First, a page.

So many people are enjoying flying drones as a hobby now, along with those using them commercially, that they are an increasingly common sight in our skies.
However, negative press coverage, especially around the Christmas time Gatwick incident, means that people can be feeling very suspicious if they see one over or around their property.
While this is understandable, the message here from DSR is that if you see a drone in the sky, don’t automatically assume that it is up to no good. There are hundreds of safe and legal drone ops out there producing stunning images and carrying out vital inspection work. Likewise, there are many hobbyists enjoying their leisure time both safely and legally. So the chances are that, although you can see the craft, it poses no danger to you and is probably filming something completely different.
The part of aviation law that applies (under most circumstances) that a drone must stay 50m away from a person, place, vessel or structure that doesn’t fall under the pilot’s control. So if you haven’t been briefed that a drone flight will be taking place and drone is less than 50m away from you, then law might well be broken. We’ll come to what you should do about that a little later. However, this does mean that a drone can be above your property if it is more than 50m away or high -strange as it seems, no-one actually owns the airspace above this point and although traffic and usage is regulated by the CAA, people with the relevant permissions can use their craft there.
The part of privacy law that applies is that you are entitled to not be photographed or filmed in any place where you have a reasonable expectation of privacy. So if you are on private property, in your back garden for example, then this would apply. The privacy aspect is a little more complicated to deal with as a drone may be quite legally entitled to fly at 60m over your property but, as you can’t easily see where the camera is pointed, it is hard to tell whether you are being filmed. It’s more than likely that the camera is pointing in a completely different direction but if you feel or know that images of your and / or your property are being used without your permission then you should contact the drone operator or the police if this fails.
What to Do
So when it comes to finding out what is going on with a drone local to you, you have two main options that we recommend…
- Speak to the Pilot. If you can see the pilot, just go and have a chat. It’s important that you wait to do this until the drone is on the ground as it’s both illegal and potentially dangerous to engage with a pilot while they are flying. When you can see that the craft is landed, most operators will be more than happy to let you know all about what’s going on. If it’s a commercial operator (and certainly if it’s a DSR member) they wont’ be breaking any laws – their business depends on it. Most hobbyists will also be flying in accordance with the Drone Code and be more than happy to talk things over with you.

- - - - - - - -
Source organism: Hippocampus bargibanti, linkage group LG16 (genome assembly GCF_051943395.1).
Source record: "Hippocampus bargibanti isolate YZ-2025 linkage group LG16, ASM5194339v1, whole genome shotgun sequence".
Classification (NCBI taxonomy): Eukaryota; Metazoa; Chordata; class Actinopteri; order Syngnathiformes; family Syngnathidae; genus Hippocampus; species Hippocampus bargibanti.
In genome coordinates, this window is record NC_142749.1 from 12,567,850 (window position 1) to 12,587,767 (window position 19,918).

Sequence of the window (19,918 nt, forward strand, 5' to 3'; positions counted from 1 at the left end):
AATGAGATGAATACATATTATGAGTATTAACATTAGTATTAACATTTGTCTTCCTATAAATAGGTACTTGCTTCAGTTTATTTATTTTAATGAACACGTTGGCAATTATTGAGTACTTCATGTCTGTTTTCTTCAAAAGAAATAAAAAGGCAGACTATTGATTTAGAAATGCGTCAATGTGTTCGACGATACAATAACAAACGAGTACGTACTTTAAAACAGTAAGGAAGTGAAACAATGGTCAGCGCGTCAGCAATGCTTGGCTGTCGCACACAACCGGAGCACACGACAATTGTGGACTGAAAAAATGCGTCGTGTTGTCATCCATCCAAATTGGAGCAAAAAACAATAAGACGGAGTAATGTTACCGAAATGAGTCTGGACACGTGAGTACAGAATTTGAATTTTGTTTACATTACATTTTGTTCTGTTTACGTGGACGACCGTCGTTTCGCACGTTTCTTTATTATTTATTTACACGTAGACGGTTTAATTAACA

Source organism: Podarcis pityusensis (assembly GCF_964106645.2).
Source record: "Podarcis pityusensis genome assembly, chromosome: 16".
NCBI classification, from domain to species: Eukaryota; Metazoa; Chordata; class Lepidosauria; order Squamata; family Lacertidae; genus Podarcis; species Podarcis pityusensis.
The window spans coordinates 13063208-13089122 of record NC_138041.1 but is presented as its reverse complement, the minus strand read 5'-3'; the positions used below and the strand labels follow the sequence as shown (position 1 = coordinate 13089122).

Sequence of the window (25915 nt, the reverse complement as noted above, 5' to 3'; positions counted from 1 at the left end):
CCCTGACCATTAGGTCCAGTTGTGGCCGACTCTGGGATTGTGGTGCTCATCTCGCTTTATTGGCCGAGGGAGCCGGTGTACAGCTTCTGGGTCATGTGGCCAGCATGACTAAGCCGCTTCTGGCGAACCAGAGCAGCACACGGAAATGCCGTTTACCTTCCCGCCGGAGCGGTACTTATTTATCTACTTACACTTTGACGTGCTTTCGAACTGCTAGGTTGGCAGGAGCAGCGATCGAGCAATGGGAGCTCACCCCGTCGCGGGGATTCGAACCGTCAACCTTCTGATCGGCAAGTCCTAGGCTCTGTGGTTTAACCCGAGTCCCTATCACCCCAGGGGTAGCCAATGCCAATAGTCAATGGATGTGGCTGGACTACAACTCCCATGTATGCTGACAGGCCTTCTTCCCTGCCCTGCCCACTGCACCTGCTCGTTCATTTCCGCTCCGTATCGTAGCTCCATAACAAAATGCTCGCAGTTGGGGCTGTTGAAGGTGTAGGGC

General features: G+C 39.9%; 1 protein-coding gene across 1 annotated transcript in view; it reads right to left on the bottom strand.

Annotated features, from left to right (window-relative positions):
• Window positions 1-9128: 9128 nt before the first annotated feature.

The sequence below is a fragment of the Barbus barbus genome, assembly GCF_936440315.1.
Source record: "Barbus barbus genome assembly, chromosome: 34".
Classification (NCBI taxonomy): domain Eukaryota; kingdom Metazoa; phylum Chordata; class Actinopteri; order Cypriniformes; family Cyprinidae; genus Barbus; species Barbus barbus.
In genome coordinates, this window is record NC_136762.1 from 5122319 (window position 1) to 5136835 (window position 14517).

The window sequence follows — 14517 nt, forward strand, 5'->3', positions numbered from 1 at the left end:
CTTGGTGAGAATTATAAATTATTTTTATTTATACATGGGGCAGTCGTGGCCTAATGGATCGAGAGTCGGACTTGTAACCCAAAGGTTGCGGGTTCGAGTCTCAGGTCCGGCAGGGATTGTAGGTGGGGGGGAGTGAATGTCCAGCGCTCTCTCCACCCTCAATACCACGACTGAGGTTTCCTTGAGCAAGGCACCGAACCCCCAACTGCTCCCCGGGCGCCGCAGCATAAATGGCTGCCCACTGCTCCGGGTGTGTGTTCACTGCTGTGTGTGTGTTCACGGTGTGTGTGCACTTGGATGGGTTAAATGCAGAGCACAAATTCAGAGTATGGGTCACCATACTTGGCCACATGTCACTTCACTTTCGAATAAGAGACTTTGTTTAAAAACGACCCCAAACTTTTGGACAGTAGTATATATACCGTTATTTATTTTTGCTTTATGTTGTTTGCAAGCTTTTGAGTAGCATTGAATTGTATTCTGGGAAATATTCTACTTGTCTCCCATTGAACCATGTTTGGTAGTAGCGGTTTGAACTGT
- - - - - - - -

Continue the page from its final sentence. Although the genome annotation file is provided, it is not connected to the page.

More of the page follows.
- Contact the Police. If you can’t see the pilot or don’t want to approach them, then call 101 – the non-emergency police number. Commercial drone pilots will normally have informed authorities of their flights especially in sensitive areas such as near airports or other protected public buildings, so there is a good chance that the police will already have the details and be able to reassure you. If that’s not the case then they will be able to take all the relevant details to allow them to investigate further if required.
What Not to Do
It goes without saying really, but it is illegal to interfere with a craft in any way or try to bring it down. Doing so carries a potential prison sentence and of course it would also be incredibly dangerous. Likewise, as mentioned earlier, it’s also illegal and dangerous to engage with a pilot while they are flying. If you’d like to speak with them, then wait until the craft is on the ground, the propellors and have stopped and they have indicated that it is safe for you to approach.
Despite the negative press and social media coverage, the vast majority of pilots are operating safely and legally both in terms of where they are flying and what they are filming. In the case of commercial operators, their business depends upon it and they will be happy to allay any concerns you have. It is not in their interests to waste valuable batteries and flight time filming anything that isn’t part of their brief so it’s really unlikely that you were in their viewfinder. They are helping to create part of a brand new industry that will be worth millions to the UK economy over the coming years!
Steve Fisher – Feb 2019